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Authors like Kate Morton: Secretive Stories

Jo Ward itcherKate Morton writes books about secrets. Secrets that echo through time and have ways of coming to light. If you are a fan of her storytelling what else might you enjoy? Here are some more authors like Kate Morton. ~ Jo Ward
Where else could you look for Kate Morton: similar authors?

Elizabeth Speller

If you still need more ideas for authors like Kate Morton, then Elizabeth Speller is another good bet.

‘The Strange Fate of Kitty Easton’ (2012)

elizabeth spencer It’s 1924 and Laurence Bartram has been asked to assist in the restoration of a church in the grounds of a stately home.

It quickly becomes apparent that Easton Deadall is haunted by memories – of the young men who went to war and never came home, and of five year old Kitty Easton who disappeared 13 years ago from her bed – no trace has ever been found.

When a family trip to the British Empire Expedition goes horribly wrong Laurence starts to uncover a mesh of secrets.

Laurence is caught up in this as it all begins to unravel, exposing stories of love, violence and betrayal.

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Speller, like Morton, writes books with a sense of mystery surrounding a family.  However, Speller’s secrets are darker than those exposed by MortonKitty Easton is more of a family saga crossed with crime fiction.


Rosamunde Pilcher

Rosamunde Pilcher is an author who also excels in writing about family – about strained relationships, difficult emotional choices and unexpected revelations.

If you want a book about the repercussions of secrets in a family, then this has to be on your list of books to read:

‘The Shell Seekers’ (1987)

Rosamunde Pilcher bookPenelope has had a heart attack. Missing home, and peace and quiet, she discharges herself from hospital against the advice of her doctors.

A series of events, and surfacing memories, lead Penelope to return to Cornwall – where she lived as a young woman and was happy.

However, none of her children can, or will, go with her.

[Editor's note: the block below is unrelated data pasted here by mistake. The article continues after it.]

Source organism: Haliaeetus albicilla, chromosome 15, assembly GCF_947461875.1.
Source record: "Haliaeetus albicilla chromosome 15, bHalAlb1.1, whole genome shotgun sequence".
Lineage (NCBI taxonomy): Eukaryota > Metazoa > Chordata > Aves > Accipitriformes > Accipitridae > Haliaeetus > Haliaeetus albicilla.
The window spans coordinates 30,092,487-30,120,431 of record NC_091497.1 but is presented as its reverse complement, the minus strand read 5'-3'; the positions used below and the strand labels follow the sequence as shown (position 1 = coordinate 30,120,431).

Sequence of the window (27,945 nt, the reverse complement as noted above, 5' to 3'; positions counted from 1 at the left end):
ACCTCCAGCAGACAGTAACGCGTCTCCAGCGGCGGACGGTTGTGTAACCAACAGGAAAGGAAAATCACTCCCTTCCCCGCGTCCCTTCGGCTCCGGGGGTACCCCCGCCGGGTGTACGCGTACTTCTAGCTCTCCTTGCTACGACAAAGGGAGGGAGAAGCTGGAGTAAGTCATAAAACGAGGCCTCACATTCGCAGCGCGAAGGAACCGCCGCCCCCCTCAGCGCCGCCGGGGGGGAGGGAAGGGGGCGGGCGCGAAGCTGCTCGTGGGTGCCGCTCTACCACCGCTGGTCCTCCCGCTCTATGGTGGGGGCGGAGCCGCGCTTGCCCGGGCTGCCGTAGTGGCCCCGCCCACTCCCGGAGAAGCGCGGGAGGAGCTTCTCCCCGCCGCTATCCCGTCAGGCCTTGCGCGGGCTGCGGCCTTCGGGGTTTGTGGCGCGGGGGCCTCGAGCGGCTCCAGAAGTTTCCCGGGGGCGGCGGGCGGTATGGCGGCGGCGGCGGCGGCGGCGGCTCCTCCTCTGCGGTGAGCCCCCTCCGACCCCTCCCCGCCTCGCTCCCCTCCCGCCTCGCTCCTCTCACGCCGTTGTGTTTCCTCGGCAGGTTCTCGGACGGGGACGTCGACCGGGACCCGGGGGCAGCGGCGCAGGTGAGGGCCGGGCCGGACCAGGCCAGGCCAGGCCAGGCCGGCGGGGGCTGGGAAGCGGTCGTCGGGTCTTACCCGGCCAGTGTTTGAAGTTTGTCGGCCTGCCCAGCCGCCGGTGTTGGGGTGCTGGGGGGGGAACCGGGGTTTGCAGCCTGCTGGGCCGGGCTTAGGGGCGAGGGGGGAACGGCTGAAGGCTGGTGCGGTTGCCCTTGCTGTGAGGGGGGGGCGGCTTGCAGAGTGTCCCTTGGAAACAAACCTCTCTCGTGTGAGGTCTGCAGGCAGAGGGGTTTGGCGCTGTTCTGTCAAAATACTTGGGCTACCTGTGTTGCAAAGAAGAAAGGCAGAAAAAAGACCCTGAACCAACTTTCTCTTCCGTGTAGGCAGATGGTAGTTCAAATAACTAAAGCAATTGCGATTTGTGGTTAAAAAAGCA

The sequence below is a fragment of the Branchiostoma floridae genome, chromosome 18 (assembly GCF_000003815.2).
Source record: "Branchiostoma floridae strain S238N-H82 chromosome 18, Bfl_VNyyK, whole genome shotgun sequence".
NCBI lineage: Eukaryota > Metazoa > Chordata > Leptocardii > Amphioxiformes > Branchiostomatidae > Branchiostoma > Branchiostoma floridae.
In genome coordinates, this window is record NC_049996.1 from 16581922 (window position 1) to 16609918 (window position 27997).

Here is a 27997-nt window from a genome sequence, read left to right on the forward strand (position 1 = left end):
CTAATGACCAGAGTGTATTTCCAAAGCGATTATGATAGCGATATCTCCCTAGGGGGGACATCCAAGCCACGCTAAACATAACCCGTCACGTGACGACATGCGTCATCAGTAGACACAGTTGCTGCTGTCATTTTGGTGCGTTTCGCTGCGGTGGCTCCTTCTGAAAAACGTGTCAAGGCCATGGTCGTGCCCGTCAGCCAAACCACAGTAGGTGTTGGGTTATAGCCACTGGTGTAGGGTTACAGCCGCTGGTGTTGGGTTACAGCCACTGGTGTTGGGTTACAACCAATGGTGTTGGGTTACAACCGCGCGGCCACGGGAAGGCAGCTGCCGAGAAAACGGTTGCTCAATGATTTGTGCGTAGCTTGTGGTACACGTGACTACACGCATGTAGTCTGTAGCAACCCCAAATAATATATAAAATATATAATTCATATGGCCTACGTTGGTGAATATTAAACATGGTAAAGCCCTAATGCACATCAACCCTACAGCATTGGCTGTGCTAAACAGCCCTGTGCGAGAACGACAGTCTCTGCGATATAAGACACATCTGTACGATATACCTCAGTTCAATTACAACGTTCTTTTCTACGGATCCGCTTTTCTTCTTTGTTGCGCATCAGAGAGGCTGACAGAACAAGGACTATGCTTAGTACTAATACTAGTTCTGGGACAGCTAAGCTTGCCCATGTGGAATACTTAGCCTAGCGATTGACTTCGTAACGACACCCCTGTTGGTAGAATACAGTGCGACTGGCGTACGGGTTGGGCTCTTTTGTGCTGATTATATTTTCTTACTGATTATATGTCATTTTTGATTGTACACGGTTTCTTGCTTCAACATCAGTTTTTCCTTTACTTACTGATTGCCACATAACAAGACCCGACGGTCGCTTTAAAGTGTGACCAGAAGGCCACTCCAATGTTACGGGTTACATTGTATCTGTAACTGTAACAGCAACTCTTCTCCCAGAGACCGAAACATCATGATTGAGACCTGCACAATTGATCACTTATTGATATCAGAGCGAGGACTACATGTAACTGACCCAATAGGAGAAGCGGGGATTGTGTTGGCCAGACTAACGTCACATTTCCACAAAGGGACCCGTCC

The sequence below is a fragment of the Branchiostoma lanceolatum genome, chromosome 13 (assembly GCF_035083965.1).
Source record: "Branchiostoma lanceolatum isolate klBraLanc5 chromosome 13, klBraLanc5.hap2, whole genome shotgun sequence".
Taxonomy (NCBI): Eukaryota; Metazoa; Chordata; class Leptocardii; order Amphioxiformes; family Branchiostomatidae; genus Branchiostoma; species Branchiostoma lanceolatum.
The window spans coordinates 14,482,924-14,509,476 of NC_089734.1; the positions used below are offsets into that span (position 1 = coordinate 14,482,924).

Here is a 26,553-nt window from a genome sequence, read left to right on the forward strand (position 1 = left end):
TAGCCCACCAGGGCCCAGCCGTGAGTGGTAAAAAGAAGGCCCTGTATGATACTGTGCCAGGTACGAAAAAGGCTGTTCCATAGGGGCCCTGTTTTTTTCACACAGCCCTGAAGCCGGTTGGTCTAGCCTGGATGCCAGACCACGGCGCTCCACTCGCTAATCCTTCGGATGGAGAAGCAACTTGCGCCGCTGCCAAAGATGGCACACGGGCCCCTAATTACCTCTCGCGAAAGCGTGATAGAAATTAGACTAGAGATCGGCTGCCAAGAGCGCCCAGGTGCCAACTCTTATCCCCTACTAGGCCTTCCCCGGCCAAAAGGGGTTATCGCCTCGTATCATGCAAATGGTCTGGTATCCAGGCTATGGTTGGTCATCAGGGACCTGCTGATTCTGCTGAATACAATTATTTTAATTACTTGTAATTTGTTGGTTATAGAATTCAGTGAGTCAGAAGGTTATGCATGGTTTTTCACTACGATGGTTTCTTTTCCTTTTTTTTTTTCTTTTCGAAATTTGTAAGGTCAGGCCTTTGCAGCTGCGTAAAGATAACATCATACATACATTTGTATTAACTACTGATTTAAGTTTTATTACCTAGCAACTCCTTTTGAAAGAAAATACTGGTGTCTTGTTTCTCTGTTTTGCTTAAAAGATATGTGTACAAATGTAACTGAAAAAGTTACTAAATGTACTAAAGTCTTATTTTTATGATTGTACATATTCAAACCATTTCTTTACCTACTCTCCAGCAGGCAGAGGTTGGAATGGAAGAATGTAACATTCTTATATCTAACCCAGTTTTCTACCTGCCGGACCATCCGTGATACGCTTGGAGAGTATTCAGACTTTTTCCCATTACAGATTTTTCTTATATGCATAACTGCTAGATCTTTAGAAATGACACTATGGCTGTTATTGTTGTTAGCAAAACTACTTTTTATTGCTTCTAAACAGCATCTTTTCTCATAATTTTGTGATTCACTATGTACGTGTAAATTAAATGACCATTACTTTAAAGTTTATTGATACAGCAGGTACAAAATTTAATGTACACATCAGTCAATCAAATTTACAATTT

So Penelope travels with Antonia, a girl of eighteen who has come to live with her after the death of her father. The journey opens up old wounds but also draws out cherished memories cementing a decision in Penelope’s mind.

Set partly in the present day and partly during the Second World War, with Penelope as a young woman, this is a book about love and loss, and the relationships between a mother and her children.

At it’s heart, it has a secret, which ripples down from the past to the present, affecting not only Penelope but also her children – and extending further out to Antonia.

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Like Kate Morton, Rosamund Pilcher writes books about families and relationships. However, Morton tends to unveil more dramatic secrets, while Pilcher creates a slightly softer world.


Vikram Seth

Vikram Seth is probably most famous for his epic family saga, A Suitable Boy.  It is certainly a fantastic read.

But if you’re looking for something more like Kate Morton: similar books, then I suggest trying this:

‘An Equal Music’ (2004)

Vikram Seth book Sitting on a bus, Michael glances up to see the woman he had once loved but who vanished from his life.

Managing to find her again, he uncovers a secret.

This book is one of the most lyrical, haunting and beautiful I have ever read.

It is about love, loss and the power of music. It is about a secret, and how keeping it can shatter lives.

Image source: visitvenice

Vikram Seth differs from Morton in the world he creates – one which hinges not on the family but on classical music. Despite this, they both have the burden of a truth not told as a key theme.


Ahdaf  Soueif

Ahdaf Soueif has written several books about lives that cross borders between Egypt and England.

She is adept at family sagas, and has an absorbing writing style.

‘The Map of Love’ (1999)

The Map of Love book When her mother is taken to hospital Isabel Parkman finds some papers belonging to her great aunt, Anna Winterbourne.

On the advice of her friend Omar, a political activist, Isabel takes the papers to Egypt where they are translated by Amal, his sister.

Working together Amal and Isabel gradually piece together Anna’s story – and what they uncover is a story of love against the odds.

Grief-stricken after the death of her husband, Anna travelled to Egypt where she met (after some daring adventures) Sharif. Their marriage was not readily accepted by either her community or his – but it endured.

This is a book not so much about secrets but unknown stories. It is also about parallel lives across generations.

Souief is a beautiful writer and the book is every bit as engaging as those of Kate Morton.

Image source: goodreads

This book features a young woman unravelling family history, a theme that Morton uses well.  However, it hinges not so much on hidden tales as tales that have been lost in time and are now resurfacing. It is also about cross-cultural relationships at a time when this was not acceptable.


Are You a Kate Morton Fan?

If so, who else do you like?

Do you agree with the recommendations here?

Let us know which books you’d have included in the comments below.


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